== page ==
• What are some characteristics of humans that are inherited? Do all humans have identical inherited traits? How are they different or the same?
    • What are some characteristics in cattle that can be inherited? Do beef cattle and dairy cattle have the same or different inherited traits?
    • Why is inheritance important to a cattle rancher?

Procedures

Activity 1: Beef Cattle K-W-L Chart

  1. Begin by passing around a post-it note or small piece of paper to every student. Ask the students to close their eyes. Have them visualize their response to the following question: "What comes to mind when I say the words beef cattle?"
  2. Have students jot down what came to their mind on the post-it note. Clarify to students that they can draw a picture or write down a word or phrase that came to their mind.
  3. Next, have students place their post-it note into a bucket. Remove the post-it notes one by one and begin to add the student's responses to the K section of a KWL chart drawn on chart paper or the board. These responses reflect what the students Know about beef cattle. Discuss responses as they are revealed.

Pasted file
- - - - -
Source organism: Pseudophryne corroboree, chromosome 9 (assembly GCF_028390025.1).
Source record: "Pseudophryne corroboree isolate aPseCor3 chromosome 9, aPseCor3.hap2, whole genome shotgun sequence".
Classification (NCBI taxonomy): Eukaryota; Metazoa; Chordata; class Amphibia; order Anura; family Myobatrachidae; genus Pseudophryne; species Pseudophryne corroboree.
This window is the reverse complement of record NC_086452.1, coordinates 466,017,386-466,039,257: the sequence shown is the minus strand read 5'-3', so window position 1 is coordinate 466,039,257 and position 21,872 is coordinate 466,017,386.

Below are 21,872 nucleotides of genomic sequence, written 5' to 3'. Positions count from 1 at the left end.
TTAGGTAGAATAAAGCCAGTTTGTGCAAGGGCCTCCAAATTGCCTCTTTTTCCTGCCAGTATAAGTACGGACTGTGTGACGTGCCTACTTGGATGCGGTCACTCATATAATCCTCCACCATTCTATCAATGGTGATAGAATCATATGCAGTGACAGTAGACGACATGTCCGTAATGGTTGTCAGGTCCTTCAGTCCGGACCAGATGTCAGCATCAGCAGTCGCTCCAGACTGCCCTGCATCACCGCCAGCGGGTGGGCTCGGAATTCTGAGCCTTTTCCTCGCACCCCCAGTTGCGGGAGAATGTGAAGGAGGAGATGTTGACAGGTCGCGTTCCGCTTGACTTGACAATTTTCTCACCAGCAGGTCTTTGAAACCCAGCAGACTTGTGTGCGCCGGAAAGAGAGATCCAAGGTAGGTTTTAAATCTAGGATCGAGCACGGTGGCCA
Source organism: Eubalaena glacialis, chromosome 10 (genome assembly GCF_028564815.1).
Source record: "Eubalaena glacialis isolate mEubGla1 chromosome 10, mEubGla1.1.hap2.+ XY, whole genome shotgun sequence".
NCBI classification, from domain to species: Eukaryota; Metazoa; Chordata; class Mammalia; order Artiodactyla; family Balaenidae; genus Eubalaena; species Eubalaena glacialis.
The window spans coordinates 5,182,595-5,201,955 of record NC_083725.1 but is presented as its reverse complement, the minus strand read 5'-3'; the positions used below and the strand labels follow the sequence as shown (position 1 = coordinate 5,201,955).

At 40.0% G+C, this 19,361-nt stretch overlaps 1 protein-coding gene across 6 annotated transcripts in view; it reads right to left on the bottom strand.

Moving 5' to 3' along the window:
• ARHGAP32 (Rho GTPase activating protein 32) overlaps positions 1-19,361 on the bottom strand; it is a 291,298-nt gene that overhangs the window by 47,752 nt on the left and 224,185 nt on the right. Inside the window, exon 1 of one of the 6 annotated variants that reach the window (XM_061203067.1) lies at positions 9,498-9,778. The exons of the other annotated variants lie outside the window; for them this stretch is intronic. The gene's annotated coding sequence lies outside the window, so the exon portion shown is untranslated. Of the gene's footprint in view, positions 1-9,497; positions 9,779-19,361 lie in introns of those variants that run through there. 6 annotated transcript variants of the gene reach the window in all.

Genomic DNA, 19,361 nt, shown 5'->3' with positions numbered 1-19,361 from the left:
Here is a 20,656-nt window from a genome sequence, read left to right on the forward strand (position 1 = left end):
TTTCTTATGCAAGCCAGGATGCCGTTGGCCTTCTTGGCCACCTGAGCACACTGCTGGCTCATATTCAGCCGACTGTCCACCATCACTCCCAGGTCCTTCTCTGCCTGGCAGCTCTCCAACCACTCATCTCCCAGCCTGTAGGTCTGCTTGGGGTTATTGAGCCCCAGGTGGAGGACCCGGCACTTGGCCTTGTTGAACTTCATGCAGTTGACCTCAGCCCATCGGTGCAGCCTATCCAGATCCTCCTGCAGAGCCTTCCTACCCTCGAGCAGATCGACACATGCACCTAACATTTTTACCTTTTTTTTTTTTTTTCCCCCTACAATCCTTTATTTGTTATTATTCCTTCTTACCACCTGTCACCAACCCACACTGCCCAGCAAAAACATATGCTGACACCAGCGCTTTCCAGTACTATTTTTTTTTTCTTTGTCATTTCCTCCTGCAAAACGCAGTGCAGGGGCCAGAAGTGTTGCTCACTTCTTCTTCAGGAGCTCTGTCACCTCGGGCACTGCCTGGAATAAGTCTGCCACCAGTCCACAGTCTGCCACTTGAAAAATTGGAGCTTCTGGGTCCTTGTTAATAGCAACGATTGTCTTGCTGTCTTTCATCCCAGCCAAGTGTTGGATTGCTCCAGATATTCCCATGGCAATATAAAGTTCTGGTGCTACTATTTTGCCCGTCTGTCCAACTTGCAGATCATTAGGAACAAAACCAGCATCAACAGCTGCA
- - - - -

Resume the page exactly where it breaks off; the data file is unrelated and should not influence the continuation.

4. After the K section is completed, ask students what they would like to learn about beef cattle. Add their responses to the W section of the KWL chart. These responses will represent what the students want to learn about beef cattle.
  5. Introduce the digital version of My Family's Beef Farm by Katie Olthoff to the class. Read the book aloud to the students, emphasizing the physical characteristics of the beef cattle.
  6. Follow the same idea above and have students write on a second post-it note what they Learned about beef cattle from the book. Add these responses to the L section of the KWL chart.
  7. Compare the W and L sections of the KWL chart to see if the students learned all they wanted to.
  8. Next, determine any questions in the W section that were not answered by reading My Family's Beef Farm. Place students in small groups based on the number of sticky notes that still need to be researched.